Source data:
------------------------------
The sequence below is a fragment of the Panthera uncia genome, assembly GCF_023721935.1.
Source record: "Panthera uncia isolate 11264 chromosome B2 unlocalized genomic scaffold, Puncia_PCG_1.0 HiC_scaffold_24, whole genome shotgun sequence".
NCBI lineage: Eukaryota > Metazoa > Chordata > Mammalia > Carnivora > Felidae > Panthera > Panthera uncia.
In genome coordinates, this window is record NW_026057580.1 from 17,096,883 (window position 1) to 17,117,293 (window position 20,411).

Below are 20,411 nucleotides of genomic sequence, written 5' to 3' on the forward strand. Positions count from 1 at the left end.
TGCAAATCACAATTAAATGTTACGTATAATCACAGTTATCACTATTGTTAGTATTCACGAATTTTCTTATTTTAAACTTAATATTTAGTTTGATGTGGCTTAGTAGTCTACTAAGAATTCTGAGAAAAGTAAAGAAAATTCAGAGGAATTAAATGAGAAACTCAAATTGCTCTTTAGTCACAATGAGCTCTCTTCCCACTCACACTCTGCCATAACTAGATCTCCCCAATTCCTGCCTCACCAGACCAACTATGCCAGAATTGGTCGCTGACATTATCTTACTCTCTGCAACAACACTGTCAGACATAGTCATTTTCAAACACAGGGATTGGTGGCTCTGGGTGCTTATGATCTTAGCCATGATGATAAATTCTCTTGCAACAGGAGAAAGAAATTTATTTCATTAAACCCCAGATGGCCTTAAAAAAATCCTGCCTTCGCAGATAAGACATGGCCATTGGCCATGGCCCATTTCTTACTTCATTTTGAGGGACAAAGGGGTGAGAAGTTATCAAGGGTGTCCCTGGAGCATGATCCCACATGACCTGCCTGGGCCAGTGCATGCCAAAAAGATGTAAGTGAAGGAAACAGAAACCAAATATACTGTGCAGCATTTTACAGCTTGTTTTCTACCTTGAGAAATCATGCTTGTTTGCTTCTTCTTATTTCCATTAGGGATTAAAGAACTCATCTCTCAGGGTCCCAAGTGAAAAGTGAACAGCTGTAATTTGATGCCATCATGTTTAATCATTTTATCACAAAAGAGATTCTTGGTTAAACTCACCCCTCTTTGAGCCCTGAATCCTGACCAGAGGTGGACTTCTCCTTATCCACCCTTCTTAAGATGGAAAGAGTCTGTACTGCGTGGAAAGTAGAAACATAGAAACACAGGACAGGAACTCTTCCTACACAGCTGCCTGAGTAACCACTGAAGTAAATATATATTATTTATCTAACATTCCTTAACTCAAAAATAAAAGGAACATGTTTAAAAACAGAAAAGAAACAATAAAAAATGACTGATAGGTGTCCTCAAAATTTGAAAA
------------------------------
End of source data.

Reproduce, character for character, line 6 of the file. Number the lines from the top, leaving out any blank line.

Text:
TGCAAATCACAATTAAATGTTACGTATAATCACAGTTATCACTATTGTTAGTATTCACGAATTTTCTTATTTTAAACTTAATATTTAGTTTGATGTGGCTTAGTAGTCTACTAAGAATTCTGAGAAAAGTAAAGAAAATTCAGAGGAATTAAATGAGAAACTCAAATTGCTCTTTAGTCACAATGAGCTCTCTTCCCACTCACACTCTGCCATAACTAGATCTCCCCAATTCCTGCCTCACCAGACCAACTATGCCAGAATTGGTCGCTGACATTATCTTACTCTCTGCAACAACACTGTCAGACATAGTCATTTTCAAACACAGGGATTGGTGGCTCTGGGTGCTTATGATCTTAGCCATGATGATAAATTCTCTTGCAACAGGAGAAAGAAATTTATTTCATTAAACCCCAGATGGCCTTAAAAAAATCCTGCCTTCGCAGATAAGACATGGCCATTGGCCATGGCCCATTTCTTACTTCATTTTGAGGGACAAAGGGGTGAGAAGTTATCAAGGGTGTCCCTGGAGCATGATCCCACATGACCTGCCTGGGCCAGTGCATGCCAAAAAGATGTAAGTGAAGGAAACAGAAACCAAATATACTGTGCAGCATTTTACAGCTTGTTTTCTACCTTGAGAAATCATGCTTGTTTGCTTCTTCTTATTTCCATTAGGGATTAAAGAACTCATCTCTCAGGGTCCCAAGTGAAAAGTGAACAGCTGTAATTTGATGCCATCATGTTTAATCATTTTATCACAAAAGAGATTCTTGGTTAAACTCACCCCTCTTTGAGCCCTGAATCCTGACCAGAGGTGGACTTCTCCTTATCCACCCTTCTTAAGATGGAAAGAGTCTGTACTGCGTGGAAAGTAGAAACATAGAAACACAGGACAGGAACTCTTCCTACACAGCTGCCTGAGTAACCACTGAAGTAAATATATATTATTTATCTAACATTCCTTAACTCAAAAATAAAAGGAACATGTTTAAAAACAGAAAAGAAACAATAAAAAATGACTGATAGGTGTCCTCAAAATTTGAAAA